Xing said that he was upset over the release of the men who were arrested after the August, 2012, death. “It’s not right,” he said. “They did not tell us anything about why there was no trial.” Collum paid Shengzai’s family in China a settlement after the death.
In the months since, Xing said, public opinion had turned against Collum. The Chinese company had more or less given up hope that the government would return the mine to it, but wanted to be paid for what it had left behind at the site, Xing told me.
“This is a private company, so we want the government to compensate us for our equipment and the coal above the ground,” he said.
Some argue that Chinese mine owners are no more exploitative than those from other countries or from Zambia itself. (British colonizers were the first to take advantage of Zambia’s copper.) Chinese immigrants are highly visible in Zambian society, where many work as security guards, waiters, and poultry venders.
“People felt they’re taking over their jobs and going too deep into their society,” Oliver Saasa, an international-development expert, said. “So they have become a highly visible scapegoat.”
After Collum’s bad publicity, many Chinese distanced themselves from the mine. China’s ambassador to Zambia often remarked that one of the brothers, Xu Jianxue, had Australian citizenship. “They’re just new money coming here to exploit people,” Liu Ziyan, a Chinese owner of a copper mine in Zambia’s Copperbelt region, said. “I don’t like those guys; it was a bad story for China.” He struck up a conversation as we both waited to see the labor minister in Lusaka’s shabby government complex. He added, in excellent English, that the brothers should have learned English, and that they had brought over bad mining practices from China.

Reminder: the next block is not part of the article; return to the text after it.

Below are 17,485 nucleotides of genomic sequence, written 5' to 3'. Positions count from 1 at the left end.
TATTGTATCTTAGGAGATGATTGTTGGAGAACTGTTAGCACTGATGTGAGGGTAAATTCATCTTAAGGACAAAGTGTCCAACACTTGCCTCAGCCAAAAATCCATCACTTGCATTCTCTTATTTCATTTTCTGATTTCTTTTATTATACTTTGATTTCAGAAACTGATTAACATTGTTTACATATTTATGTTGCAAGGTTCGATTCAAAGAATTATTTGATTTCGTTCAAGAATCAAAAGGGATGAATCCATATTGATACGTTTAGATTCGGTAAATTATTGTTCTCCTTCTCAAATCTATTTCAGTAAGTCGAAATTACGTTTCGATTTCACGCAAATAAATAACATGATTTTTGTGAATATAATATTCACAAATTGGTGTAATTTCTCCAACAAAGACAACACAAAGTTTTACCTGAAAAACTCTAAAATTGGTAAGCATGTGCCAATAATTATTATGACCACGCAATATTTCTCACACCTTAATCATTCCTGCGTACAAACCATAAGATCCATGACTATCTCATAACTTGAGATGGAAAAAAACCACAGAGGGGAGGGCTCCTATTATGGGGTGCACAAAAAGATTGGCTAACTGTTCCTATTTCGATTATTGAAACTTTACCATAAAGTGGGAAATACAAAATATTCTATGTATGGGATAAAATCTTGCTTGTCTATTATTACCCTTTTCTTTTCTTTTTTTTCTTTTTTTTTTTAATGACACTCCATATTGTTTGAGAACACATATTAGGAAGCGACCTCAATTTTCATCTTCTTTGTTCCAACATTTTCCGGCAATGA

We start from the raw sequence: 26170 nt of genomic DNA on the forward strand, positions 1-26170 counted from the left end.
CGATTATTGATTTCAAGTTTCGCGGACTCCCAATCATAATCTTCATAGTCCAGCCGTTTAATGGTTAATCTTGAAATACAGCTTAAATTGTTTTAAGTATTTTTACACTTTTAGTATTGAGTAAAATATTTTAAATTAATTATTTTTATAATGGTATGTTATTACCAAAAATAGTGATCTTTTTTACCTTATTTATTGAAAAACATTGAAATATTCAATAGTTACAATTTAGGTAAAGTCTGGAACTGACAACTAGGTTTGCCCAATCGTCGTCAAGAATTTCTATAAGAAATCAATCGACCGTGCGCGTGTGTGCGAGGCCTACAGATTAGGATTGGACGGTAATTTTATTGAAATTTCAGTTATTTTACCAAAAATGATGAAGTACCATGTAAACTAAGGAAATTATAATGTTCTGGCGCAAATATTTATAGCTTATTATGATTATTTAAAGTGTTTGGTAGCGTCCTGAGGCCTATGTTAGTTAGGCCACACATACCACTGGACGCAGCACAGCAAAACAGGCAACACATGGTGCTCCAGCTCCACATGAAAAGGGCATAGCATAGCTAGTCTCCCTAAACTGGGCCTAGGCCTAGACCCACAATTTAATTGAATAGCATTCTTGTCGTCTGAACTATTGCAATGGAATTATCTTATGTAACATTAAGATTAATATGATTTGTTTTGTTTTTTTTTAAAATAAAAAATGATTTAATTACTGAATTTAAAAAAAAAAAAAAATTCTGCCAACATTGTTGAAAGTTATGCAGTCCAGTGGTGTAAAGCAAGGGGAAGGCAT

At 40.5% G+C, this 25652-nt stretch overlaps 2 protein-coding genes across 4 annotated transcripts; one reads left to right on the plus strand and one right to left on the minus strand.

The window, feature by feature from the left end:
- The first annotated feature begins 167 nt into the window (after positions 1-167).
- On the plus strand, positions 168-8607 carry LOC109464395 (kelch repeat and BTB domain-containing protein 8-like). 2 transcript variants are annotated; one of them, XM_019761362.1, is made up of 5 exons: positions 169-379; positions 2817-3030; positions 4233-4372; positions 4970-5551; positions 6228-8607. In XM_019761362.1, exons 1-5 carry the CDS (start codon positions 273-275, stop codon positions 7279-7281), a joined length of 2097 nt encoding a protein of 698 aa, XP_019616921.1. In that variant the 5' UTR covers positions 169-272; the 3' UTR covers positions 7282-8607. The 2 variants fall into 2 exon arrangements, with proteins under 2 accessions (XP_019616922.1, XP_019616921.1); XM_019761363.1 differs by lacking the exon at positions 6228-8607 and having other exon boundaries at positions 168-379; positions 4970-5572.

The Chinese embassy’s commercial counselor, Chai Zhijing, warily accepted me into a lounge outside his office when I showed up unannounced in May. Zhijing advises Chinese investors looking to do business in the country. “We respect Zambia’s government’s decision,” he said. “We’re only worried about the Chinese investors being treated fairly—their legitimate rights and interests should be protected. This is something the Zambian side should worry about because this is about the image of Zambia, not the image of China. If they cannot have a good environment, maybe Chinese investors or other investors could find somewhere else to go.”
He blamed the local media for not covering the positive things the Chinese did, such as building roads and hospitals, and questioned whether Zambians would be able to adequately run the mine. A fire broke out at the mine in July under the government stewardship, burning some miners.
If the Zambians mismanage the mine, the fault may be that of both the Chinese and the Zambians. Chinese companies, throughout Africa, have long been criticized for not transferring technology and skills to their African employees, and African governments have been criticized in turn for not requiring those transfers while making billion-dollar deals.
“The Chinese investors have been the most strategic, taking on challenging mines abandoned by others, reviving them and cutting operational costs,” Mooya Lumamba, the government’s director of mines, said. “But anyone who invests, not just the Chinese, has been able to extract and sell in their own countries, with little going back to Zambia.” He added, “Zambia is very rich; every mineral you can think of, you can find here.”
On a recent morning, Mundike and his co-worker Africano Muziki walked to work from their homes in Sinazeze.
“My family is so worried about the work I do, and they question whether I will come back alive,” Mundike, who has four children, said. Mundike has worked at Collum for more than four years. He recalled a time that a roof of rocks collapsed on him in the mine. “Things were not all that easy for me growing up,” he said. “I had to leave school at grade nine. I wanted to be a doctor.”
“I just wanted to be a soldier,” Muziki, who is short with bright skin, said. The men laughed.
“It was very difficult to communicate with these people,” Muziki went on. “We would communicate in short phrases, but they didn’t want to hear anything from us.” Adjusting his blue uniform, he said he had high hopes for the new Zambian management.
The men commiserated over tunnels that caved in, and over working in wet clouds of dust with no place to use the bathroom.
After a silence, Mundike spoke. “My goal is not to do this forever,” he said.